Short-sighted incineration solution
Who is Paul Connett?
Professor Paul Connett, a chemistry professor from New York, has travelled the world warning communities of the disastrous consequences of incineration. In March, he was in Ireland, where he spoke in Cork, Galway and finally in Ringsend, Dublin, where there are plans to build an incinerator.
Professor Connett is a distinguished academic and scientist who has published many research papers in the professional journals. He a brilliant teacher, who was able to reduce the complexity of the chemistry of PCBs to a simple five-finger exercise. He is also himself a campaigner for people's politics.
For Connett, the fight against incineration goes to the very heart of our economics, our politics and the very ideology by which we live.
Incineration is a dinosaur of a previous century's technology. But it comes in a package which is the consumer society, the takeover of the world by multinational companies, which impose on the world their capital-intensive technologies, their ideologies of consumerism, their politics of privatisation and private profit, their methods of production, selling, consumption and waste - as if we all had another planet to go to.
We don't. Connett argues that we should attempt to preserve this one.
Incineration is the technology of so-called experts, funded by multinationals which, with aid of subservient politicians, push society into a straitjacket of consumerism, upon which the owners rely for power and profit.
The costs of incineration are heavy in terms of waste of scarce resources, irreversible pollution of our globe, health damage to society and to the DNA of future generations, and immediate costs to the people who ultimately must fund these dinosaurs and profit their owners.
The fight against incinerators is all about peoples' power - the power of communities and their best allies, the NIMBYs (Not In My Back Yard), to resist and to instil alternative politics, economics and ideologies upon `big business' and their political handmaidens, governments and local authorities.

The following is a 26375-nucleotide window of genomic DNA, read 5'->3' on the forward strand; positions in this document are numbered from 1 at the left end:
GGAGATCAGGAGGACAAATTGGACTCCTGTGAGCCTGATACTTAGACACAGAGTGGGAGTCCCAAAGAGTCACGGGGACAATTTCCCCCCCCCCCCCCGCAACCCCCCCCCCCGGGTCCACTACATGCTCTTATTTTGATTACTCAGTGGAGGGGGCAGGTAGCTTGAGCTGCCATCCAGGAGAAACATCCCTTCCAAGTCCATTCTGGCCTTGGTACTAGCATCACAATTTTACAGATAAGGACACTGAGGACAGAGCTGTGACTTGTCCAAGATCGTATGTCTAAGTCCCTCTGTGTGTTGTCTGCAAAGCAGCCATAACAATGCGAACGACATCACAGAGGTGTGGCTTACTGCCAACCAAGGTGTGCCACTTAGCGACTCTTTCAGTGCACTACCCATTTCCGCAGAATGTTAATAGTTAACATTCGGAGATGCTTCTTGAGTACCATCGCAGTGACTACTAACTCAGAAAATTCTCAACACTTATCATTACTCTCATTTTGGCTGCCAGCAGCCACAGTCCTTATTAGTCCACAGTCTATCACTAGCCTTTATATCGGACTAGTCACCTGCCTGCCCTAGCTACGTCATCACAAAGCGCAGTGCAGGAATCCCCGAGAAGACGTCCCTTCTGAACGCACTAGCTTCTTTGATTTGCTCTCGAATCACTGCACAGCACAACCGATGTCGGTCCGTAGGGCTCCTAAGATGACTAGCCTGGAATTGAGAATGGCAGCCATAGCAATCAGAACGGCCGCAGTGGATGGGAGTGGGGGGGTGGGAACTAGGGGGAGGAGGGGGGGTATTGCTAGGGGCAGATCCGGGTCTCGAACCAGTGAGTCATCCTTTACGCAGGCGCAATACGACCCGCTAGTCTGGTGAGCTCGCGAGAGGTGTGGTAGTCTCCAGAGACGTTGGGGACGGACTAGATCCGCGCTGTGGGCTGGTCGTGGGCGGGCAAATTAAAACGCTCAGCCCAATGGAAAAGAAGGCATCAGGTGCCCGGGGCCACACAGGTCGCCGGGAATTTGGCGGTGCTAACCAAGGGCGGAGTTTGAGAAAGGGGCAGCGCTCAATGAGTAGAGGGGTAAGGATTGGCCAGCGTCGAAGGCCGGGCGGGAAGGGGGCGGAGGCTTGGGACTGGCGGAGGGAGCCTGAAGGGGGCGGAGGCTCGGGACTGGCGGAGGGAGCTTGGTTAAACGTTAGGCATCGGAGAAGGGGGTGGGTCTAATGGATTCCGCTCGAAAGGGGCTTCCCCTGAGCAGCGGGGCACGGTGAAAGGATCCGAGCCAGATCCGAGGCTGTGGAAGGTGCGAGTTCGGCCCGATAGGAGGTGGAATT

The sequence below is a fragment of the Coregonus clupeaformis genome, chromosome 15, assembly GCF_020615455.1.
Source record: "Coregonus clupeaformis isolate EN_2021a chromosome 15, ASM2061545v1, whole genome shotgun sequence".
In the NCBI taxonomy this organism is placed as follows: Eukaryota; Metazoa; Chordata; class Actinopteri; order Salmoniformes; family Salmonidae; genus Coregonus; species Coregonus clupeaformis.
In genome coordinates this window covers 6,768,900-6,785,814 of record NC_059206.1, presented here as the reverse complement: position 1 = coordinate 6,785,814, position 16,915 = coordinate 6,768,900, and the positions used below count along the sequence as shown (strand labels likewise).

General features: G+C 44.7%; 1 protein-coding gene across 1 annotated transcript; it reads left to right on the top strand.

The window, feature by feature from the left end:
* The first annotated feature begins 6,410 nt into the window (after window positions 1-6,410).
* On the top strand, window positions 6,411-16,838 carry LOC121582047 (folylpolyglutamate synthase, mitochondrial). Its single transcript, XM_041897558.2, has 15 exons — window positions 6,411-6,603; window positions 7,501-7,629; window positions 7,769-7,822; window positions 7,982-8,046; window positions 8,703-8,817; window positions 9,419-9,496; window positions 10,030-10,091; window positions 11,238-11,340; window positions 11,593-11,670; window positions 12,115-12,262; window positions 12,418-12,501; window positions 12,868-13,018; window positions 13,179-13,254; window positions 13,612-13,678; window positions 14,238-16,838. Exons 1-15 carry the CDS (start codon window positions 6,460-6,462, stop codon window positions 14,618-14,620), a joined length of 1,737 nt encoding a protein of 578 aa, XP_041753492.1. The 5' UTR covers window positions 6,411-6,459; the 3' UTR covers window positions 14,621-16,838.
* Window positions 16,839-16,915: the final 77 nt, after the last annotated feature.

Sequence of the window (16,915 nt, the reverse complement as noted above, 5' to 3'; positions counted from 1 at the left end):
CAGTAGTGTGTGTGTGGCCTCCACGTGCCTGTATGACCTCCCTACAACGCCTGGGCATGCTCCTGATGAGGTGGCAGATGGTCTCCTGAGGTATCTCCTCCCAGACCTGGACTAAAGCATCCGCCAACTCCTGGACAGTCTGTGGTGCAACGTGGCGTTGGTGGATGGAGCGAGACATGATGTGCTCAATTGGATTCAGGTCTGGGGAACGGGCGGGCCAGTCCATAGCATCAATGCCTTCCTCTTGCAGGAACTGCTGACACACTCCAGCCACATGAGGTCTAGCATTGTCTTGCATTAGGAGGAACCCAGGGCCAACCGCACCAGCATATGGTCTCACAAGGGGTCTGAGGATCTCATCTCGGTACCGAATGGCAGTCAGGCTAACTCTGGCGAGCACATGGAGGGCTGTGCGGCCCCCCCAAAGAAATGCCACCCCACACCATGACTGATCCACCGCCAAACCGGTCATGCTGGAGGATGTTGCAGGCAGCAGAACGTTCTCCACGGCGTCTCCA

The following article is an edited version of Connett's recent lecture to people campaigning against a proposed incinerator in Dublin's Ringsend.
``Incineration is not an appropriate waste management solution in the 21st century. Fortunately, the public's fears about the pollutants released and those captured in the residues, as well as incineration's enormous economic costs, when made visible, have dramatically slowed down the building of these facilities in northern and southern countries alike. If one avoids the beguiling but inaccurate label of ``Waste-to-Energy'', one can see that these facilities do not belong in a future in which sustainability will become the key issue for survival. In my view, when you build an incinerator in your community you are advertising to the world that you were not clever enough, either politically or technically, to recover your discarded resources in a manner which is responsible to your local community or future generations.
Waste Management is seen as the problem of how to get rid of our discards in the 21st century. We can put them in plastic bags and bury them in the ground or we can mix them up and burn them. This is the linear solution, proposed in a linear society, to the wrong problem.
In our society, the fires of overconsumption are stoked by economies which measure success in terms of how much we consume. By and large, the individual has been seduced with an elaborate web of false needs, woven by a very sophisticated advertising industry, harboured by an equally alluring and distracting host medium called television. The average American child will have seen 350,000 TV commercials before they leave high school.
``In the global economy, which needs a new car every seven minutes, people are encouraged to believe largely post-war American philosophy, that the more you consume, the happier you become. It's a land where fashion prevails. As Oscar Wilde said, ``Fashion is so abominable you have to change it every few months.'' And fashion it is that dominates. Consume, consume, and waste your discards.
``But we are living in a finite place, squandering our limited resources. Our discards should not be wasted. With limited global resources the problem is now how to get rid of waste, but how not to waste our discards. Waste is the visible face of inefficiency. Einstein said: `A clever person solves a problem. A genius avoids it.'